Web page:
Besides, it needs 24 lakh each Electronic Voting Machines (EVMs) and Voter Verifiable Paper Audit Trail (VVPAT) Machines. Rawat added that, “We need two sets of EVMs – one for the Lok Sabha and another for the Assembly polls.” He said orders had already been placed for more number of EVMs and VVPAT machines and new inventory had started coming in. He also revealed that, “The Commission would be able to get the required number of EVMs and VVPAT machines by mid 2019 or before if need be.”
Truth be told, while parliamentary polls are scheduled for 2019, assembly elections will be due in eight states by September 2018. Polls in Mizoram, Madhya Pradesh, Chhattisgarh and Rajasthan are slated for the end of 2018 and early 2019. Polls for the remaining four states are slated to be held with the general elections. The Election Commission dubbed the idea of simultaneous polls as not “insurmountable” but pointed out that it would need over Rs 9,284.15 crore for procuring the additional EVMs and VVPAT systems.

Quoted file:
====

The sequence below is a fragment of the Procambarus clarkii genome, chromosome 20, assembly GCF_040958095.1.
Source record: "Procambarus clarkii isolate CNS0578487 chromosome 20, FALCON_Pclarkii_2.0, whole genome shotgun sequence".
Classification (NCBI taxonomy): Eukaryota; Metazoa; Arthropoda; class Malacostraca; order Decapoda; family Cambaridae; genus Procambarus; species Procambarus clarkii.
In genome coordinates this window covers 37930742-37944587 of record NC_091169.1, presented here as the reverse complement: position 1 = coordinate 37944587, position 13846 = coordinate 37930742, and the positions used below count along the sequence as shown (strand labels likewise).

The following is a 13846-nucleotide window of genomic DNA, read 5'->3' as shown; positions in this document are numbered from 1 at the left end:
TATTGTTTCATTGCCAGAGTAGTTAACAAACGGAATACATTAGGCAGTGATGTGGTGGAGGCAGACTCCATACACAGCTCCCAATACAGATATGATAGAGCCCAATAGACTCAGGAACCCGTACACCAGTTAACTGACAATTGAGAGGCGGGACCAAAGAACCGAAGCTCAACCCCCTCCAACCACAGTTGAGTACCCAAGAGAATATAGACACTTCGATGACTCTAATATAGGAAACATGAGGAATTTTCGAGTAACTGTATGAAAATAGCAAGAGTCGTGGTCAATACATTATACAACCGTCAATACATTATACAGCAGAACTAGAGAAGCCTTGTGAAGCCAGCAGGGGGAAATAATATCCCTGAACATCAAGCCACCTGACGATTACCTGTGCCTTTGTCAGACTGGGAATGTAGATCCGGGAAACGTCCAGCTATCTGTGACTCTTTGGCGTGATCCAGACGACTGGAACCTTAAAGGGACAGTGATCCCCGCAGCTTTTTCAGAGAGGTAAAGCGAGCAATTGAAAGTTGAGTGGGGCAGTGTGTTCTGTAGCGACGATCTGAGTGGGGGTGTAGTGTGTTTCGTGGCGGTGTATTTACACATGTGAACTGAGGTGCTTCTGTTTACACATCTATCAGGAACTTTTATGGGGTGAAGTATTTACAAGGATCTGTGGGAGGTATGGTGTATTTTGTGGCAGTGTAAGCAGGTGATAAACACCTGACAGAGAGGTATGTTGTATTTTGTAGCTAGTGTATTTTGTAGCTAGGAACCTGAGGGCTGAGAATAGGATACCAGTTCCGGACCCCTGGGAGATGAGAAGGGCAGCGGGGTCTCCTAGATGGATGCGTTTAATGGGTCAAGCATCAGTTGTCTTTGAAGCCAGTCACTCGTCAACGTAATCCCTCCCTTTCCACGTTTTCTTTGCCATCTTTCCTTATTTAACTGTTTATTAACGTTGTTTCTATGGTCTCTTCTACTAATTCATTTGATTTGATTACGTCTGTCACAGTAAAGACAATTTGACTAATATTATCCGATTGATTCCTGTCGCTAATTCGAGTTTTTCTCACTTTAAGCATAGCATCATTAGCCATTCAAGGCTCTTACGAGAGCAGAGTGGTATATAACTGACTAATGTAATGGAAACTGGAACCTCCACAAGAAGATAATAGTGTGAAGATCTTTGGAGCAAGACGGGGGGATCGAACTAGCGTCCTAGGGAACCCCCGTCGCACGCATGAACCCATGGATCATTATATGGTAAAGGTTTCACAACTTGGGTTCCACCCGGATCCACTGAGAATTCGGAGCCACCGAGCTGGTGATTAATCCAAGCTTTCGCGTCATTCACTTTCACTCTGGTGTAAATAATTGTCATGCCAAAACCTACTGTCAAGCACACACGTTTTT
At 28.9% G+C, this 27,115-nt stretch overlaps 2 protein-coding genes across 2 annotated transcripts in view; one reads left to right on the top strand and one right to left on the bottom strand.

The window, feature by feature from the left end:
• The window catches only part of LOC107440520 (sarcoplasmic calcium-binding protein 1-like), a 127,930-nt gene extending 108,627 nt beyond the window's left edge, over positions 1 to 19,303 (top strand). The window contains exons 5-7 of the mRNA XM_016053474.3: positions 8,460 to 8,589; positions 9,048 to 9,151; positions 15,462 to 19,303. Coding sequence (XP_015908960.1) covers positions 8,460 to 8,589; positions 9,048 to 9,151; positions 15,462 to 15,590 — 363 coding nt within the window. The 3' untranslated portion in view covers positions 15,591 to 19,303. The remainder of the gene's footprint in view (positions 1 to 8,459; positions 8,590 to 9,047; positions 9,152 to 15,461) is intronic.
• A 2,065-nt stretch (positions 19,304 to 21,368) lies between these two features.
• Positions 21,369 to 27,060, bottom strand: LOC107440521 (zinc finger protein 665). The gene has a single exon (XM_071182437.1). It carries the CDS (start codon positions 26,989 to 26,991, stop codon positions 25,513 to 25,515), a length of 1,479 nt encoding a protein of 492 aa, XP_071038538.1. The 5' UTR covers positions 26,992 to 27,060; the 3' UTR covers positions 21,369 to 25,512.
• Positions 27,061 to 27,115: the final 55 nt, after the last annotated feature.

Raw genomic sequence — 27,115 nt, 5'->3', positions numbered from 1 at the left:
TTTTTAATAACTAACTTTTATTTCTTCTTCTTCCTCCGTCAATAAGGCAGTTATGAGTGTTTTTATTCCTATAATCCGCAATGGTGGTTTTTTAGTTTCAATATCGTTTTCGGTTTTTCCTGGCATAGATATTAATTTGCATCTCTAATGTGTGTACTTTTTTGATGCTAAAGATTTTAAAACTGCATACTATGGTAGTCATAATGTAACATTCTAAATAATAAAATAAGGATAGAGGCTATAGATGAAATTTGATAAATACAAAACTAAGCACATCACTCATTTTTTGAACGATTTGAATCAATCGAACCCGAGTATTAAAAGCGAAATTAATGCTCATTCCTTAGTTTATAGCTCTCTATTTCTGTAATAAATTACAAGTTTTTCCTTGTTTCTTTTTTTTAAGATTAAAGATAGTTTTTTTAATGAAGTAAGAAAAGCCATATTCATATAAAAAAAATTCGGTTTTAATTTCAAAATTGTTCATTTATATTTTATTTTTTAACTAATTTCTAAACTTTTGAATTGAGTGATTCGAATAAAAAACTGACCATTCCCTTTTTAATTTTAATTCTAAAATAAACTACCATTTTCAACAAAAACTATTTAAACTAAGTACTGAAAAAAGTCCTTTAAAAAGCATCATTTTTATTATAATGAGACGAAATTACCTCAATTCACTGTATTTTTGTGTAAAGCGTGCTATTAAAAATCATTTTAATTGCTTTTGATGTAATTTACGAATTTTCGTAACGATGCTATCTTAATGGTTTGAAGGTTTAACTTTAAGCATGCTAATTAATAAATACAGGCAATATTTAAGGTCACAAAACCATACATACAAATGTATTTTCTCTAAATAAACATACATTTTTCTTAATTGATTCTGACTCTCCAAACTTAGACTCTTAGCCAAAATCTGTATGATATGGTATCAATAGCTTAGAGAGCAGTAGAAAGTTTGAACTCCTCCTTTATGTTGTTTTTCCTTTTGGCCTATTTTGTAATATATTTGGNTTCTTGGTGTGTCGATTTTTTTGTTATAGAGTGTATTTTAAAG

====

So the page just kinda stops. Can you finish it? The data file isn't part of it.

At the moment, we see that most opposition parties have responded negatively to Election Commissioner OP Rawat’s assertion that the Election Commission would be ready to hold simultaneous elections by September 2018. They said it was neither feasible nor realistic, besides being anti-democratic. They pointed out that there had been no consensus among the parties.
Truly speaking, many of the opposition parties have said that it would be impracticable as long as Article 356 which allows the Centre to dismiss a State government if law and order fails is on the statute books. The Congress, as the largest opposition party did not seem to favour simultaneous polls but its response was measured. Senior Congress leader and eminent as also senior Supreme Court lawyer Abhishek Manu Singhvi said that, “It seems to be an off-the-cuff statement. There are so many constitutional, legal and factual imponderables. Neither all parties have arrived at consensus, nor has the government taken an official stand yet, nor has the vexed issue of a full five-year term being interrupted by diverse, involuntary or external factors been taken into account…” Centre must take into account all these factors before proceeding ahead.